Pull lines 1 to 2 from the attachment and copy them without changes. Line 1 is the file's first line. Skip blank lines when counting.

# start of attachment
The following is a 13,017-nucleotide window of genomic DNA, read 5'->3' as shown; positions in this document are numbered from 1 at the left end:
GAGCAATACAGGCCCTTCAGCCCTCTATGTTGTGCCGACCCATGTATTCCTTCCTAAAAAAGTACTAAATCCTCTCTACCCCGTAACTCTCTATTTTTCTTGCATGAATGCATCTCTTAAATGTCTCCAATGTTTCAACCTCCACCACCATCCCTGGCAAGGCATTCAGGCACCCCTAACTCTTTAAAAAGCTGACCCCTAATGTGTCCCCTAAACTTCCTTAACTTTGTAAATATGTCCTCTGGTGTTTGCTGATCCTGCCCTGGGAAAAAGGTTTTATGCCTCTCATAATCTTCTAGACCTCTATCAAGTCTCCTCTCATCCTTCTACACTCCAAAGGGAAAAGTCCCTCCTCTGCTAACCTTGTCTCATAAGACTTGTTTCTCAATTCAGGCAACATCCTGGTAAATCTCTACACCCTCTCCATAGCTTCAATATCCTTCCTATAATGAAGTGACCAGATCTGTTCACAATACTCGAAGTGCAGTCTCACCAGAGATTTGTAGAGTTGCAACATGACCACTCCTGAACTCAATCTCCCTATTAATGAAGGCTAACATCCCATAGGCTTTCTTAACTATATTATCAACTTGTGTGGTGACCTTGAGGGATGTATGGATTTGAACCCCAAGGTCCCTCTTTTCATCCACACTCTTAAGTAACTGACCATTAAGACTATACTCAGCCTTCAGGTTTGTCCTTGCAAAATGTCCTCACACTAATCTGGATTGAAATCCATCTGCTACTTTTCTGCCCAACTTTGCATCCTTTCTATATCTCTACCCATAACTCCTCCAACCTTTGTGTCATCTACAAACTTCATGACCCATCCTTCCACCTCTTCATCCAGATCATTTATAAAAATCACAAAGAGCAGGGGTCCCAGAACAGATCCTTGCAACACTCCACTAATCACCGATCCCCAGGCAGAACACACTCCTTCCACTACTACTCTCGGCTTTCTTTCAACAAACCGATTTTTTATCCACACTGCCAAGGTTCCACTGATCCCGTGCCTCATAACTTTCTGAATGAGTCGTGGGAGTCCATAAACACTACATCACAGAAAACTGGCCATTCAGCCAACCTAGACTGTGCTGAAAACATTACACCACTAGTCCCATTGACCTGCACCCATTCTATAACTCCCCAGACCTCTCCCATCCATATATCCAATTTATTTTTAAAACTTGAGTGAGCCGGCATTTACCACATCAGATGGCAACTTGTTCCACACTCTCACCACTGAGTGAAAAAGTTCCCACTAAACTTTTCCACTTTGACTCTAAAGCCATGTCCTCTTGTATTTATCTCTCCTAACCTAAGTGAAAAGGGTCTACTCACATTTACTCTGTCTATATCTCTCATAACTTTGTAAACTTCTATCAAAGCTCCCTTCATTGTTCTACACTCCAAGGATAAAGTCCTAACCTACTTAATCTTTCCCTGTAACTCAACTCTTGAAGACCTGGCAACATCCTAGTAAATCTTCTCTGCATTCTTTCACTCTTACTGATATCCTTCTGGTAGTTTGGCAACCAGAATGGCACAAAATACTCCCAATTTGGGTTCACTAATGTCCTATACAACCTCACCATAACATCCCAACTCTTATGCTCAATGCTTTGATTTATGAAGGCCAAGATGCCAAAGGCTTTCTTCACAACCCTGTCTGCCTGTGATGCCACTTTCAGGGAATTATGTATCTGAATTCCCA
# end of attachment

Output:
The following is a 13,017-nucleotide window of genomic DNA, read 5'->3' as shown; positions in this document are numbered from 1 at the left end:
GAGCAATACAGGCCCTTCAGCCCTCTATGTTGTGCCGACCCATGTATTCCTTCCTAAAAAAGTACTAAATCCTCTCTACCCCGTAACTCTCTATTTTTCTTGCATGAATGCATCTCTTAAATGTCTCCAATGTTTCAACCTCCACCACCATCCCTGGCAAGGCATTCAGGCACCCCTAACTCTTTAAAAAGCTGACCCCTAATGTGTCCCCTAAACTTCCTTAACTTTGTAAATATGTCCTCTGGTGTTTGCTGATCCTGCCCTGGGAAAAAGGTTTTATGCCTCTCATAATCTTCTAGACCTCTATCAAGTCTCCTCTCATCCTTCTACACTCCAAAGGGAAAAGTCCCTCCTCTGCTAACCTTGTCTCATAAGACTTGTTTCTCAATTCAGGCAACATCCTGGTAAATCTCTACACCCTCTCCATAGCTTCAATATCCTTCCTATAATGAAGTGACCAGATCTGTTCACAATACTCGAAGTGCAGTCTCACCAGAGATTTGTAGAGTTGCAACATGACCACTCCTGAACTCAATCTCCCTATTAATGAAGGCTAACATCCCATAGGCTTTCTTAACTATATTATCAACTTGTGTGGTGACCTTGAGGGATGTATGGATTTGAACCCCAAGGTCCCTCTTTTCATCCACACTCTTAAGTAACTGACCATTAAGACTATACTCAGCCTTCAGGTTTGTCCTTGCAAAATGTCCTCACACTAATCTGGATTGAAATCCATCTGCTACTTTTCTGCCCAACTTTGCATCCTTTCTATATCTCTACCCATAACTCCTCCAACCTTTGTGTCATCTACAAACTTCATGACCCATCCTTCCACCTCTTCATCCAGATCATTTATAAAAATCACAAAGAGCAGGGGTCCCAGAACAGATCCTTGCAACACTCCACTAATCACCGATCCCCAGGCAGAACACACTCCTTCCACTACTACTCTCGGCTTTCTTTCAACAAACCGATTTTTTATCCACACTGCCAAGGTTCCACTGATCCCGTGCCTCATAACTTTCTGAATGAGTCGTGGGAGTCCATAAACACTACATCACAGAAAACTGGCCATTCAGCCAACCTAGACTGTGCTGAAAACATTACACCACTAGTCCCATTGACCTGCACCCATTCTATAACTCCCCAGACCTCTCCCATCCATATATCCAATTTATTTTTAAAACTTGAGTGAGCCGGCATTTACCACATCAGATGGCAACTTGTTCCACACTCTCACCACTGAGTGAAAAAGTTCCCACTAAACTTTTCCACTTTGACTCTAAAGCCATGTCCTCTTGTATTTATCTCTCCTAACCTAAGTGAAAAGGGTCTACTCACATTTACTCTGTCTATATCTCTCATAACTTTGTAAACTTCTATCAAAGCTCCCTTCATTGTTCTACACTCCAAGGATAAAGTCCTAACCTACTTAATCTTTCCCTGTAACTCAACTCTTGAAGACCTGGCAACATCCTAGTAAATCTTCTCTGCATTCTTTCACTCTTACTGATATCCTTCTGGTAGTTTGGCAACCAGAATGGCACAAAATACTCCCAATTTGGGTTCACTAATGTCCTATACAACCTCACCATAACATCCCAACTCTTATGCTCAATGCTTTGATTTATGAAGGCCAAGATGCCAAAGGCTTTCTTCACAACCCTGTCTGCCTGTGATGCCACTTTCAGGGAATTATGTATCTGAATTCCCA